The reason I say this is simple: there's a boatload of data out there about how programs are built (just look at Github if you don't believe me), and most modern programs tend to use the same kinds of components (UI, database, encryption, etc.). There's even a term in programming for how engineers are expected to structure their code to deal with specific types of problems: design pattern.

Much of the economic opportunity in programming comes from building systems that take data from one place, transform it into something else, and then deliver it to end-users. This process is called Extract, Transform, Load (or ETL for short).

In theory, an ML system could be built that simply looks for patterns in open source code repos and then outputs highly optimized programs that can solve common problems. This could be particularly true for ETL problems, since designing those projects is about defining where your data comes from, what you want to do with it, and how you want to deliver the end product. With enough examples, it seems unlikely that an ML system couldn't take the place of the army of programmers now doing that work.

However, there will still be room for some human programmers. At the top of that pyramid are going to be the people who built the ML systems, who are highly skilled, experienced professionals. They'll be the only ones who understand how to build and maintain such high-value systems, and their salaries will be high.

You can already see this dynamic in action by looking at the offerings from companies like Algorithmia. Their platform is designed as a marketplace that allows businesses to "borrow" algorithms (including ML algorithms) and use them for a fee, saving them the cost of hiring an expensive programmer to build a piece of functionality. Even though there are programmers making the algorithms sold on the platform, they're essentially replacing legions of other programmers by offering their work in this way.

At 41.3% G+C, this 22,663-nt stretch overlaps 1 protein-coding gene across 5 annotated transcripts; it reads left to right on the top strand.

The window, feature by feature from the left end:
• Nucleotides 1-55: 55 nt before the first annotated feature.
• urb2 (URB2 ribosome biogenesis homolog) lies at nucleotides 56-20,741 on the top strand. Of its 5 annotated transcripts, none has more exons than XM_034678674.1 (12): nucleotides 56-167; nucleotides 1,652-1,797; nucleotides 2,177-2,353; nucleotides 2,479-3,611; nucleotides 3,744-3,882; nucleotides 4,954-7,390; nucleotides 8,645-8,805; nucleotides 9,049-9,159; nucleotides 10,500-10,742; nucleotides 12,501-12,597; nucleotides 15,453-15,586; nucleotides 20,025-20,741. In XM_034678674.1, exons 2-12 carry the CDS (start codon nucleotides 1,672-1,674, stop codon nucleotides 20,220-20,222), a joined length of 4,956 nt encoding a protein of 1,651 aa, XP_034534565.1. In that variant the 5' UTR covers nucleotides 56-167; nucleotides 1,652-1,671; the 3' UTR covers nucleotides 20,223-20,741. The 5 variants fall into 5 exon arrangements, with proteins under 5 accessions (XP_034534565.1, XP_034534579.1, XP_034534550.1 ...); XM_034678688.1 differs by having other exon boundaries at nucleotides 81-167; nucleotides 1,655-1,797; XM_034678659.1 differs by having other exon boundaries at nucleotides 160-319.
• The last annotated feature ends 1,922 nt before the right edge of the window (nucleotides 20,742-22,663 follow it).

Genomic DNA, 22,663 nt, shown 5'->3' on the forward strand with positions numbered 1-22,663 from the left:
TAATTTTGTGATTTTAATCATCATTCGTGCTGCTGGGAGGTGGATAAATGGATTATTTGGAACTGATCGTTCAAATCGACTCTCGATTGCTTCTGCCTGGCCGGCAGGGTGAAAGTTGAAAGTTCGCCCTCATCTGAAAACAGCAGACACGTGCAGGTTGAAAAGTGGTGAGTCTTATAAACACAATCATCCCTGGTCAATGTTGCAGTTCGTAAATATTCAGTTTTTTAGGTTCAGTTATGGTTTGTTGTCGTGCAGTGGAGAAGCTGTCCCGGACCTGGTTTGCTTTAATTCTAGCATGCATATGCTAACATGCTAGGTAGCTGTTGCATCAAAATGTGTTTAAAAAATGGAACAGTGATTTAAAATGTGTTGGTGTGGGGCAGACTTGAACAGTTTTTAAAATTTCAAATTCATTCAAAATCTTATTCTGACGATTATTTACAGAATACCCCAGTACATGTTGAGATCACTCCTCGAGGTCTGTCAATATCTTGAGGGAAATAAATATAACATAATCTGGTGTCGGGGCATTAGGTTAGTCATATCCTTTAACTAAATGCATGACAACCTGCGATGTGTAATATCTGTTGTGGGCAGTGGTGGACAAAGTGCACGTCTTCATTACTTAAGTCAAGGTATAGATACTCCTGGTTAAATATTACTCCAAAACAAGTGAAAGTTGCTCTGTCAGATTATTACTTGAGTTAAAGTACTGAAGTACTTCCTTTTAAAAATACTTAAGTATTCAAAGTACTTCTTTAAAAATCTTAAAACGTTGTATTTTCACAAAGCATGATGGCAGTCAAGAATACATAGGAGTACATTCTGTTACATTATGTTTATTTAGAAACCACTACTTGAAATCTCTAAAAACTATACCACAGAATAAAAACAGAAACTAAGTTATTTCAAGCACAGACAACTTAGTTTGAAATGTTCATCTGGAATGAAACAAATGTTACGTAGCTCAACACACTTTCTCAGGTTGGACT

The other side of the spectrum is not so pretty. For programmers who don't have much skill (or at least aren't skilled enough relative to the people building the ML systems), their time will most likely be spent customizing what the ML systems spit out. That work will not require massive amounts of brain power, which means it is unlikely to be highly paid.

This is all speculative, of course, but I think it's safe to say that programmers (outside of the elite-level coders) are in for a bumpy road ahead.

Lawyer: Probably Won't Be Automated

Here's where things start to favor humans again. Attorneys have a job that's difficult to gather data about and involves all kinds of ambiguity. This is because their job revolves around understanding archaic, complex legal systems and persuasion. ML software can do things like sort through court rulings to find specific data, automate certain paperwork-related processes and rate lawyers based on their performance (using metrics like number of guilty verdicts), but capturing the value of an attorney on the whole will be hard.